The green wisp was gone as fast as it had arrived. He could even feel the energy leave his body. He felt… fine, actually. A little tired, but not bad.

Still, he thought he’d try, test it out.

He picked up the dice. Shake, shake, toss.

Christ, he thought. That’s never happened before.

The two die seemed to stare back at him with the empty gaze of a dead man.

Snake eyes.

Win some and lose some, I guess.

That’s when Coogan had walked out of Sector 29 Headquarters and never looked back. His only regret was leaving Jane.

Jane. The Scarlet Captain. She was 38.

Left without a word. Walked out with just a pack, never looked back. Rules were rules, after all.

He missed her.

He didn’t miss the work, not like he thought he would. Fighting crime, day in, day out. Sure, yeah, it was the right thing to do. But it took a toll. It was exhausting.

Coogan found a job bussing tables at a Mexican restaurant. The owner took a liking to him, fed him tacos and a free beer at the end of the night.

The next four years were a blur. Bussing tables, tacos, beer, nights alone in his small trailer, watching TV, reading, smoking cigarettes.

One night he dropped a tub of glasses near the wrong guys at the restaurant bar. They took him out back and beat the crap out of him. He nursed a bruised face and a busted lip for two days.

Win some and lose some, I guess, is what he thought. Bad luck. It was an odd feeling.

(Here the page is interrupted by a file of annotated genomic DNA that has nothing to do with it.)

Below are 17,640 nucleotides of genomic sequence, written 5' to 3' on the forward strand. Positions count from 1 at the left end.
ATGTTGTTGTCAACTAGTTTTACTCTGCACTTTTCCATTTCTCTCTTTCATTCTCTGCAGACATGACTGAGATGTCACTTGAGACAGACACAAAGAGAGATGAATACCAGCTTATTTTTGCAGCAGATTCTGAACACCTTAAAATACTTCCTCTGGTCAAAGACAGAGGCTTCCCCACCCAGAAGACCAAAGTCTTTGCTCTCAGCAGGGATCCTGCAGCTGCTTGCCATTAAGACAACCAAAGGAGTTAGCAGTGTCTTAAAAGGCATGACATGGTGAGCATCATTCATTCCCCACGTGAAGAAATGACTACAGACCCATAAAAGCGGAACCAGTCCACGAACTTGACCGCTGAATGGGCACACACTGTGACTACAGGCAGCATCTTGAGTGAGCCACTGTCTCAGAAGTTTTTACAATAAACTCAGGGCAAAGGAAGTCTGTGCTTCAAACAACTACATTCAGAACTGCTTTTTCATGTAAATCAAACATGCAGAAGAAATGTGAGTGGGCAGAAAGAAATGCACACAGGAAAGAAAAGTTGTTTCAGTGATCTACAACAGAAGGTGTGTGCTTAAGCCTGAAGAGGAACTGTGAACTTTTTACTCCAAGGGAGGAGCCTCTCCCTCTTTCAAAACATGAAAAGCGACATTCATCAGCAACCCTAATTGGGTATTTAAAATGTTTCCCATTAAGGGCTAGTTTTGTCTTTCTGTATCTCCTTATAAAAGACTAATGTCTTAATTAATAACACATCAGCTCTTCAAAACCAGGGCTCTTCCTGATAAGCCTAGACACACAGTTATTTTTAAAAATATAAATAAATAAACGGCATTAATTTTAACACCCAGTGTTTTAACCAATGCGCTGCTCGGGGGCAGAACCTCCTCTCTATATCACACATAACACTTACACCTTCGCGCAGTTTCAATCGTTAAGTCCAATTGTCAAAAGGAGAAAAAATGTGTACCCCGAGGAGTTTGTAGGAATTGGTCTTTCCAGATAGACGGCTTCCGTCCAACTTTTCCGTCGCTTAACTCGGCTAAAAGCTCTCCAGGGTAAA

He never really thought about the work, never thought much about what was probably his best day: uncovering The Trickster, who would turn out to be his nemesis (everyone had one, and Coogan was no different).

And, nearly five years on, he still didn’t think much about the glory days. He watched the new kids on TV. Red Raven and Manta Girl had led the charge against some sort of… what? Alien invasion? Eastern European terrorist cell? Giant asteroid headed to Earth?

Hell, it all ran together now. He preferred America’s Funniest Home Videos, and he flicked the channel, cracked the top off a bottle of Harp, sat back and laughed in the darkness. Coogan set the beer funny on the table, it tipped and fell over

“Fuck!” he yelled, and scrambled for the beer bottle, righting it quickly.

Well, he thought as the foam rose to the top and spilled out of the bottle, win some and lose some, I guess.

Then, a knock on the door, and he sighed. Now? Who the fuck…?

He stood and turned to the thin door, opening it.

She stood there, on the stoop. Her beautiful blue eyes lit up, hopeful, like two perfect oceans of possibility and life. Her eyes had been everything to him. Innocence, love, hope, perfection.  

Her blonde hair was up in a ponytail, something he’d never seen, and she was in a simple black t-shirt, jeans, boots. There was a chill in the air. The leather jacket with the U.S. Navy patches on it looked like it kept her warm.

She smiled.

Jane. The Scarlet Captain.

She had found him.

Win some… he thought and smiled back.

Image courtesy here.

© 2018 by Benjamin J. Kirby